# Financial bicycle – What is it, definition and concept

The financial bicycle is an investment method by which financing is obtained in one currency, and then said capital is changed to another currency with which an investment is made. The idea is to obtain profits from the interest rate differential between different currencies.

That is, through the financial bicycle, the investor acquires financing in one currency, and with that money buys and invests in an asset denominated in another currency.

The investor seeks to take advantage of the fact that the interest rate of the acquired loan is lower than the yield offered by the investment made.

For example, suppose that the investor acquires a financing of 20,000 dollars at an interest rate of 1% per year. Then, he buys pesos (from some Latin country) at an exchange rate of 2.5 pesos per dollar, for which he acquires 50,000 pesos and these are invested in a bond that offers a 10% return in annual terms. This would be a case of financial cycling.

The main advantage of the financial bicycle is perhaps that it offers profits only from the interest rate differential between different currencies. In addition, it is not necessary to wait for a medium or long term to obtain a return.

However, there is a key variable in this whole story that we have not gone into detail about: The exchange rate.

What would happen if, after the investment period, the currency in which it was invested devalued? Well, they could even generate losses.

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Better explain with an example. Let’s return to the case of dollars and pesos that we mentioned previously. We said that the exchange rate was 2.5 pesos per dollar. This, at the beginning of the investment, which we will say was in August 2021. Now, suppose that the investor, after a year, in August 2022, obtains the return on the bond from him:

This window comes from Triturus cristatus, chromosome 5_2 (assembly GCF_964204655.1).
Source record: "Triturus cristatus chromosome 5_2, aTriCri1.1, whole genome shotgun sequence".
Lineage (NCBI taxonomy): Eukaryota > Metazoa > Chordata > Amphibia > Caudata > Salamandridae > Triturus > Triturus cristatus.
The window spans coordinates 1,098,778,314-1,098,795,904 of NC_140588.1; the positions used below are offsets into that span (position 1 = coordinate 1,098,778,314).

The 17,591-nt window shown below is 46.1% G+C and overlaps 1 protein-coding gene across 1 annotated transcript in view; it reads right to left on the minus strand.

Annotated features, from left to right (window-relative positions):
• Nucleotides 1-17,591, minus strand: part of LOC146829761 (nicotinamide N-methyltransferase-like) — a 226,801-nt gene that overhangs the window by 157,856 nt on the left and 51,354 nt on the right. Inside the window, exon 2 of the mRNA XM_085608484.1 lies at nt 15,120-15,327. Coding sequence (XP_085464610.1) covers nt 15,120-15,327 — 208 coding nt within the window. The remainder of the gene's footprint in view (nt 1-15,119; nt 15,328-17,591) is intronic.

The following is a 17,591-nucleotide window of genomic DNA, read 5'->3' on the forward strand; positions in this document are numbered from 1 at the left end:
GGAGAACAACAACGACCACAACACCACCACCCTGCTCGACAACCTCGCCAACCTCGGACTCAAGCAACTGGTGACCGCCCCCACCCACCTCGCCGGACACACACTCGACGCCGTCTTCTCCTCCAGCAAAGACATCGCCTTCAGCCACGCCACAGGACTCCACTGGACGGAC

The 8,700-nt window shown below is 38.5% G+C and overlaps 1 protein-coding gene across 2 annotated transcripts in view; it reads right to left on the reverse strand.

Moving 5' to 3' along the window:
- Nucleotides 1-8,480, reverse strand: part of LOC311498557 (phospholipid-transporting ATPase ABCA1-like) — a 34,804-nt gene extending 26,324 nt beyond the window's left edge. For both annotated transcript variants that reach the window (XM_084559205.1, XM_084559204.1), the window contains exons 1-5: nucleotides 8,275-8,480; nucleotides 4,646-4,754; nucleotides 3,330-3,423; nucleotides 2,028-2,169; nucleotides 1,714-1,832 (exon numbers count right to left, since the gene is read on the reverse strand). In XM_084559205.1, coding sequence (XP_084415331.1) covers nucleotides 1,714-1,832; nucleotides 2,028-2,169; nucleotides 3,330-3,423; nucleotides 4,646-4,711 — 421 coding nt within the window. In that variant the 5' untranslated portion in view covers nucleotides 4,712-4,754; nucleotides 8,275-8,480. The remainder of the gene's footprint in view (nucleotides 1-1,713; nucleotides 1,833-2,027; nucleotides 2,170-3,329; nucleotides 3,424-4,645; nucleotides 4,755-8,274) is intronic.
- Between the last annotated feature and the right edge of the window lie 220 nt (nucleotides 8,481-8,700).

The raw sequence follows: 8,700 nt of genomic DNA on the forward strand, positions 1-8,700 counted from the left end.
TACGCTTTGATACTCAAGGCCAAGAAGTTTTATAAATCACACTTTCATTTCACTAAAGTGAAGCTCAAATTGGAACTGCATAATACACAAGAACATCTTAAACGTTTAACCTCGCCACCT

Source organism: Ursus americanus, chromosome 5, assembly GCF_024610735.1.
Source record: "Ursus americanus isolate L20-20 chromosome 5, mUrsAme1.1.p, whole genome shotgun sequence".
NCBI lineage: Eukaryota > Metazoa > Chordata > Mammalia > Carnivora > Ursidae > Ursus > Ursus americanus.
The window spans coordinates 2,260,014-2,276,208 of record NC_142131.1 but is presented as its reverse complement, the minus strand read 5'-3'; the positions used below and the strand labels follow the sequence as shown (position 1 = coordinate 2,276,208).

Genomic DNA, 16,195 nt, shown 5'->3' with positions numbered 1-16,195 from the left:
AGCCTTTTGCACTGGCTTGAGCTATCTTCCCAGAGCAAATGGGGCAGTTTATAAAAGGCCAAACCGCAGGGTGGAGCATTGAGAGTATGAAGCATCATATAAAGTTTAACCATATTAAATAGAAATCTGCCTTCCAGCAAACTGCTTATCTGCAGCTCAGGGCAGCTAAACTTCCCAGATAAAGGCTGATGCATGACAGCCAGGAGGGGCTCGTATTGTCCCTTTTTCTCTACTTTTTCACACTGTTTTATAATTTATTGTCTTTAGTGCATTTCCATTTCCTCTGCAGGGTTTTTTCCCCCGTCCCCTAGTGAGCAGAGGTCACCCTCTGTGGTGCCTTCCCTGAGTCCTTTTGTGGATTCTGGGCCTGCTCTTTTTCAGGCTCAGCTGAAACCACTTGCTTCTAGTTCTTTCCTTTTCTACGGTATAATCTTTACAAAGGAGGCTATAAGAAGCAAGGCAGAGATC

50,000*1.1=55,000 (principal plus 10% interest)

However, let’s imagine that the peso has lost value against the dollar during the investment period, and the exchange rate in August 2022 is 3.2 pesos per dollar. Therefore, when changing the capital from pesos to dollars, we will have:

55,000/3.2=17,187.5

That is, adding the initial capital plus what was earned with the investment, we accumulate a total of 55,000 pesos, but these are worth 17,187.5 dollars. This is less than the financing purchased, \$20,000. Even for the credit received, interest of 200 dollars (20,000 * 1% interest) would have to be paid. In short, the investor has lost.

In conclusion, the financial bicycle generates profits as long as the currency in which it is invested does not devalue (or does not devalue as much) against the currency in which the investor borrowed.

## The Argentine case

A well-known case of a financial bicycle was that of Argentina, for example, around 2017, when the Central Bank Bills (LEBAC), debt instruments issued by the Central Bank of the Argentine Republic, offered high yields in Argentine pesos, more than 20% per year. This was with the aim of attracting investments in pesos.

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However, the high interest rates in pesos had a cost, since they harmed, for example, those who wanted to borrow in the Argentine currency, with probable effects such as a slowdown in consumption.